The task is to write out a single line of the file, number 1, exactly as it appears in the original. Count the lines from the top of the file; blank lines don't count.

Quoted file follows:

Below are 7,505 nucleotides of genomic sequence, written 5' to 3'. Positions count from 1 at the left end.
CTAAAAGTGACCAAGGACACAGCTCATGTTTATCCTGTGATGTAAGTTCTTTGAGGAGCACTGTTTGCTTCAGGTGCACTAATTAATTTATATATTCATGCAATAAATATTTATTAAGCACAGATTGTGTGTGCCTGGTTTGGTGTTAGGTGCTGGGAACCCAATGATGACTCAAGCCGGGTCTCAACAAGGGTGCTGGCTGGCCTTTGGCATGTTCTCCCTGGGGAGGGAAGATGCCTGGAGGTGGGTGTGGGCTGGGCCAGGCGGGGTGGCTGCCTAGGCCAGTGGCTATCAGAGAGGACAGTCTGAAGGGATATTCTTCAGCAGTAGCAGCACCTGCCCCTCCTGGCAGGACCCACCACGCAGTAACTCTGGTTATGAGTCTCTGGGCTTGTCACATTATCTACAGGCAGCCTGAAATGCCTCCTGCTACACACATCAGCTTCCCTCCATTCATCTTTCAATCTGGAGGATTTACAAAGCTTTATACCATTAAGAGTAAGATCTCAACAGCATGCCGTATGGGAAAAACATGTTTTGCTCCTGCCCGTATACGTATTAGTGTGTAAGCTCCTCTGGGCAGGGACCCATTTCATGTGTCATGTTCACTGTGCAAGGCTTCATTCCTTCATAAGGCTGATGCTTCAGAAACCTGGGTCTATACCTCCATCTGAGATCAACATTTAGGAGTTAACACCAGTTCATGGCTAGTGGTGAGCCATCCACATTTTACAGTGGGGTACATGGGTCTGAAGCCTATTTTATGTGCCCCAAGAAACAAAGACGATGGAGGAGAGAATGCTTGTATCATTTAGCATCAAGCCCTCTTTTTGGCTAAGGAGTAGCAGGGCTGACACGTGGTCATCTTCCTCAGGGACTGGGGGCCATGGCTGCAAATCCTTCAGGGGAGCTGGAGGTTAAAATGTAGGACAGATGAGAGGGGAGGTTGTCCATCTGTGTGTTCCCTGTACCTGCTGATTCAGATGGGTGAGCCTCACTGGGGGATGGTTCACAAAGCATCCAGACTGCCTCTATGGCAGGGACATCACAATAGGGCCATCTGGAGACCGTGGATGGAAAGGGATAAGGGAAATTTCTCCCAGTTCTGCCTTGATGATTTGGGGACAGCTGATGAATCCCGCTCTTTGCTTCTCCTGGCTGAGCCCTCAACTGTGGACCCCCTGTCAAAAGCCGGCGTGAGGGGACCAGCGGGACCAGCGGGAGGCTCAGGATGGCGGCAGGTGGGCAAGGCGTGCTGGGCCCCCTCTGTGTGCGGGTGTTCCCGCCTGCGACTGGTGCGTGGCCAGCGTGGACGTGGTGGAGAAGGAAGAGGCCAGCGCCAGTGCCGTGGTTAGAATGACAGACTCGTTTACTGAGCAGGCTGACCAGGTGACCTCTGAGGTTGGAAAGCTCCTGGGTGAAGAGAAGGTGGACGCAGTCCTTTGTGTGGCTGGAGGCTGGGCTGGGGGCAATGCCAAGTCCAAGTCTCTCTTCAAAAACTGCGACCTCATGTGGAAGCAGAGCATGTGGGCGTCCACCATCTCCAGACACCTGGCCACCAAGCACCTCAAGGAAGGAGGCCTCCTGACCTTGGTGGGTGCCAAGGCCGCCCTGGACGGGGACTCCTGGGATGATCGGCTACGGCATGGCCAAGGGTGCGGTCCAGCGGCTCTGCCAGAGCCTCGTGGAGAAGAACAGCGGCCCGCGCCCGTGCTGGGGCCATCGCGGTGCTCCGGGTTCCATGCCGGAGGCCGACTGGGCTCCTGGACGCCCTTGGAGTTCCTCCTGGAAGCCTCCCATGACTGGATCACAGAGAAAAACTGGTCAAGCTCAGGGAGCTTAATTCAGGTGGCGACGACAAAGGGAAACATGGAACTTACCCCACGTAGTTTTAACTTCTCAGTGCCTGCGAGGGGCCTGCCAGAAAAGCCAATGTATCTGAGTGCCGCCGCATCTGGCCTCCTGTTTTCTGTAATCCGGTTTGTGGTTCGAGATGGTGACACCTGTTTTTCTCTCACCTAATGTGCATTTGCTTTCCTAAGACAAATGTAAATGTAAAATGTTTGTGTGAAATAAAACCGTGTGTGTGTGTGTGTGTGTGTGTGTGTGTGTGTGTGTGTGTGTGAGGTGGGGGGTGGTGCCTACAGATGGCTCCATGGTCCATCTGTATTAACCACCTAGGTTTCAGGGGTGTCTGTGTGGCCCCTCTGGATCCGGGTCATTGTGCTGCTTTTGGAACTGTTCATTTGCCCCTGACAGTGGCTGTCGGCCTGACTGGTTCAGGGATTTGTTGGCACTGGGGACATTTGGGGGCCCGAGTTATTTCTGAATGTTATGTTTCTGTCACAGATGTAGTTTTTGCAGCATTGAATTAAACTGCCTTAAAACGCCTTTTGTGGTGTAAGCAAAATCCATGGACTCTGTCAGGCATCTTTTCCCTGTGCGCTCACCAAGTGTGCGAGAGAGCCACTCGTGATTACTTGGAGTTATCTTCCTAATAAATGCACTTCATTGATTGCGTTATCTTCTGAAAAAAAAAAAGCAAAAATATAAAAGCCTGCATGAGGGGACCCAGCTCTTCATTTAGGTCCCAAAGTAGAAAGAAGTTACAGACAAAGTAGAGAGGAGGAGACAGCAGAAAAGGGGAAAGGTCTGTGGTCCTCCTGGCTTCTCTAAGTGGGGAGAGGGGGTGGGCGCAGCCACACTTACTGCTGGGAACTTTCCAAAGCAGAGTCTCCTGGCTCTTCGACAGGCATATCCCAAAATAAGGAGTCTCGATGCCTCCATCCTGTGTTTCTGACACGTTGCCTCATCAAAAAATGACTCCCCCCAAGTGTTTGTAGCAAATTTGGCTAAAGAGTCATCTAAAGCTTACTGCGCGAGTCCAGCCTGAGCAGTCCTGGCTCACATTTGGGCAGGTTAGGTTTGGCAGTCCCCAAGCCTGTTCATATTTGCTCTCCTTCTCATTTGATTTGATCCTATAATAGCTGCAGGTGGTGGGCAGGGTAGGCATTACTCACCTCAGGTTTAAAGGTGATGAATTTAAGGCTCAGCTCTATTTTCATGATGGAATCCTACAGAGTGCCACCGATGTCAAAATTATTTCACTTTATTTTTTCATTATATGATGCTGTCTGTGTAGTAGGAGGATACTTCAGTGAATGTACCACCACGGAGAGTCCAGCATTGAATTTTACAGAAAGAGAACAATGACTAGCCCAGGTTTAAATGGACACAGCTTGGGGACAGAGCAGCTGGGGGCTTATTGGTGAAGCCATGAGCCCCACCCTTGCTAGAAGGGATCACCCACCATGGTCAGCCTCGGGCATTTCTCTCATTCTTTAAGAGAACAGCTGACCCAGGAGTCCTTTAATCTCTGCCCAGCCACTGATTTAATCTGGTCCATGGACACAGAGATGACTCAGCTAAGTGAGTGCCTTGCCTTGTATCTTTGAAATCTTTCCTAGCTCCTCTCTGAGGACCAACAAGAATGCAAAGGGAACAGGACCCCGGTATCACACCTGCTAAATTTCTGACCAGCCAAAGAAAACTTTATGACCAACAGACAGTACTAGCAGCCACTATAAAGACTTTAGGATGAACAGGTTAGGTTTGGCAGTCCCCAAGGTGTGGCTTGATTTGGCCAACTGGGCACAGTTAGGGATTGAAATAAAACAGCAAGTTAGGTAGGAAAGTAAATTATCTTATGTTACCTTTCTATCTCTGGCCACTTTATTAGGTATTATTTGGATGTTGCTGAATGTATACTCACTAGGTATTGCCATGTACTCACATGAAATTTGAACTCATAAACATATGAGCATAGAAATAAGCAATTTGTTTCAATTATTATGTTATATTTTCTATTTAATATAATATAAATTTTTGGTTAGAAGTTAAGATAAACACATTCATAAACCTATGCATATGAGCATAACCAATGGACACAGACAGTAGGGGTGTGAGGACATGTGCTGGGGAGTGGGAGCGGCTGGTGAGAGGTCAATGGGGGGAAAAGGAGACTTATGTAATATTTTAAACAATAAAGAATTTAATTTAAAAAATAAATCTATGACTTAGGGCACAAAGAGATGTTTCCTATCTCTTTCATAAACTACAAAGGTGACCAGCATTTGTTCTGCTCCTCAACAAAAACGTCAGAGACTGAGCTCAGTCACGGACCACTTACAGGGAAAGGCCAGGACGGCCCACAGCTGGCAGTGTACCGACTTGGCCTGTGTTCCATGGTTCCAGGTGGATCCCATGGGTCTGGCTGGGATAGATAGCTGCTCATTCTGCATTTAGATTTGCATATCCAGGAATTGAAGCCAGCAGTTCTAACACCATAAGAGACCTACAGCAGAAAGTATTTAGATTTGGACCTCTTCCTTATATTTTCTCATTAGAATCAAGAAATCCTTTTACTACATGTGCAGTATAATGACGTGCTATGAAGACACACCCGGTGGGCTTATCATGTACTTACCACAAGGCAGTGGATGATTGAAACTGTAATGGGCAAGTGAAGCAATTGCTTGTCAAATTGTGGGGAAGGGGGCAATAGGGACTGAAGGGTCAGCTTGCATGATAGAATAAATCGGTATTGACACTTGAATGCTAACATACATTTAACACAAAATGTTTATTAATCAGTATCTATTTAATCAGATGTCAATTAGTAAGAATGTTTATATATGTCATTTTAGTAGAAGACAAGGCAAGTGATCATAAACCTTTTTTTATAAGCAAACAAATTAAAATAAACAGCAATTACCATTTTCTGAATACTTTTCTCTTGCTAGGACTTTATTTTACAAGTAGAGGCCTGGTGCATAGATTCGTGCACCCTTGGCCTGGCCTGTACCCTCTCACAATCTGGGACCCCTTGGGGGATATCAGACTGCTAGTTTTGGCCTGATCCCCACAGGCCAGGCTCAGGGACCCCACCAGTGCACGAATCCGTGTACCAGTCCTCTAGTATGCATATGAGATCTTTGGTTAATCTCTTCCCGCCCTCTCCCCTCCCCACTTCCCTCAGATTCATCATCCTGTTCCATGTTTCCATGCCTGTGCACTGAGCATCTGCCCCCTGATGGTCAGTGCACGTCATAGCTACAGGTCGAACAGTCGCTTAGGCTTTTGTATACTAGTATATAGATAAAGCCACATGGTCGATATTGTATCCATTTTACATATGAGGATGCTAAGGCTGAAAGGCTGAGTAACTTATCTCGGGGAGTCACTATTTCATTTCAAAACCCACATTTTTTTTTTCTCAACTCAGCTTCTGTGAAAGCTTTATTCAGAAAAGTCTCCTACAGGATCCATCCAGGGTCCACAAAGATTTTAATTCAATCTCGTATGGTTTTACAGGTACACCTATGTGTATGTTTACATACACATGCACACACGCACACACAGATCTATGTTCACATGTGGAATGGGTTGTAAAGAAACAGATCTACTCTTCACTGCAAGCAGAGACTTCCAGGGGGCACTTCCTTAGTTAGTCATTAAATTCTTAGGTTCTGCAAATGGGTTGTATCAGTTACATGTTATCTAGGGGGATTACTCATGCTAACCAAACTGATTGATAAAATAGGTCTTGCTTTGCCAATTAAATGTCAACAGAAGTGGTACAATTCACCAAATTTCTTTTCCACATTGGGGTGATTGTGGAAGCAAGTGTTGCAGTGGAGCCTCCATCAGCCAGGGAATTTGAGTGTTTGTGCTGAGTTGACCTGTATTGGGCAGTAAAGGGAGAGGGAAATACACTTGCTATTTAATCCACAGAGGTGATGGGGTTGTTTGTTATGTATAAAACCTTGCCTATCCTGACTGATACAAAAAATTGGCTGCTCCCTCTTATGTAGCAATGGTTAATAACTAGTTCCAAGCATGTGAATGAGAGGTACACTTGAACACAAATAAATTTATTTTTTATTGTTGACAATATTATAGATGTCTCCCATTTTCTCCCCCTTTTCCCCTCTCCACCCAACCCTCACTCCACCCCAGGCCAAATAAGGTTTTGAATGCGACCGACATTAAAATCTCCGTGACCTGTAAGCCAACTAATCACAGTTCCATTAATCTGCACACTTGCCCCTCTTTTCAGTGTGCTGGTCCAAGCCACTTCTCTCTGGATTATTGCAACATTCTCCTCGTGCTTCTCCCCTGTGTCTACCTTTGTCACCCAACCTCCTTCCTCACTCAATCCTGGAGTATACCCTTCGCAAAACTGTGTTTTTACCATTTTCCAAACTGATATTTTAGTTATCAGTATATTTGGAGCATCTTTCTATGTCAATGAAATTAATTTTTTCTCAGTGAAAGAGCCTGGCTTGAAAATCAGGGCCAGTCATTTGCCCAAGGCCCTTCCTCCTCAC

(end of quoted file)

Below are 7,505 nucleotides of genomic sequence, written 5' to 3'. Positions count from 1 at the left end.